Japan, between a rock and a hard place
What?!? How did they do this you ask? They did it by ignoring the advice of the US and offering billions of dollars to open up oil fields in Iran to insure their oil supply.
Okay, so Japan hasn't actually spent the money yet. So what is the problem, besides the fact that Japan gets 13% of its oil from Iran?
Two years ago, against strong American urging, Inpex agreed to develop the southern section of the Azadegan field, with 75 per cent equity. The northern contract is yet to be let, though Tehran is said to favour China's state oil company Sinopec.
Japan imports about 4.2 million barrels of oil daily, of which Japanese companies control only 450,000 bpd. Azadegan and other possible large-scale investment in Iran offer significant relief for Japan's acute external energy dependency.
Whatever its position in the vanguard of anti-nuclear proliferation efforts, Japan is loathe to drop Azadegan or, as a Foreign Ministry official put it, "punch Iran in the face".
More than 13 per cent of Japan's oil already comes from Iran, but supply isn't the pressing issue in the looming sanctions campaign. There's no panic among Japanese and other Asian refiners, according to Petroleum Intelligence Weekly, because heavy crude supplies are currently abundant. Plus, Iran is telling customers not to worry about oil being caught up in any sanctions campaign.
Oil investment, on the other hand, would be a sanctions target and Japan's particular problem is that any economic blockade would almost certainly be run, not by the UN, but by its Washington friends.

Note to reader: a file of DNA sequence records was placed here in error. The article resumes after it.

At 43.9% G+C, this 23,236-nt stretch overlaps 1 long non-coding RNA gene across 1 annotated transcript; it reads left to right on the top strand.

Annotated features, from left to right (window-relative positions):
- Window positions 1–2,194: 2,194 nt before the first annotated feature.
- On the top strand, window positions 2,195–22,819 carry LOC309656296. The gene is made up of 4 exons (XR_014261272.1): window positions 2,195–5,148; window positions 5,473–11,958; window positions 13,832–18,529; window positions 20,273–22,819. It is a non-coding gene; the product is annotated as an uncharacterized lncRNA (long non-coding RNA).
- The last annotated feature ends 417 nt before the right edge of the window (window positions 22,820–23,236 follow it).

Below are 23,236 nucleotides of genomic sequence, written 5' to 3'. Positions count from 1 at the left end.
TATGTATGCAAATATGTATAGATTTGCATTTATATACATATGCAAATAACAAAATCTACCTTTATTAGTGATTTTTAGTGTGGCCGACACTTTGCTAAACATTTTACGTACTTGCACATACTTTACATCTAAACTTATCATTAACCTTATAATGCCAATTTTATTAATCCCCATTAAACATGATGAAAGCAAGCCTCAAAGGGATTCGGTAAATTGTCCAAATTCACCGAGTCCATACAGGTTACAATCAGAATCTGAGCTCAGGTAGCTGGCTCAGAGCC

Ouch! Japan is definitely finding itself in a tough spot. Cutting of 13% of your oil supply could be disasterous to the economy. But, how can Japan not go along with sanctions against Iran? We are talking nuclear weapons here. It would be hypocritical of Japan to try and ignore it. Japan's best hope is that continued negotions will end with a break through easing concerns and solving the nuclear armaments issue.
All five UN Security Council permanent members voted last week in the International Atomic Energy Agency to refer Iran to the UN. So did Japan.
But even if Tehran remains unbending, China and Russia will be unwilling to join any economic sanctions motion. So will India, which has recently secured a foothold in another big Iranian oil project, Yadavaran, and is a growing presence in the international jostling to secure energy supplies.
So the US is likely to come away from the Security Council with some kind of non-binding condemnatory motion that it will use to demand its allies and friends join a sanctions campaign against Iran.
For Japan, this is the worst of all likely scenarios. Harry Harding, research director at Eurasia Group, an international political risk consultancy, says it constitutes the most immediate risk of stress in the US-Japan alliance.
If everyone else were involved in an investment embargo, the Japanese might be quite happy. All foreign investors in Iranian oil struggle with Tehran's tough investment regime and might hope a blanket ban would force an easing of conditions in future.
But only Japan is directly vulnerable to US government-to-government pressure. The Japanese Government still controls Inpex which, though publicly listed, remains 36 per cent state-owned and its strategic decisions are subject to government veto.
Personally, I think Japan has some tough decisions to make soon.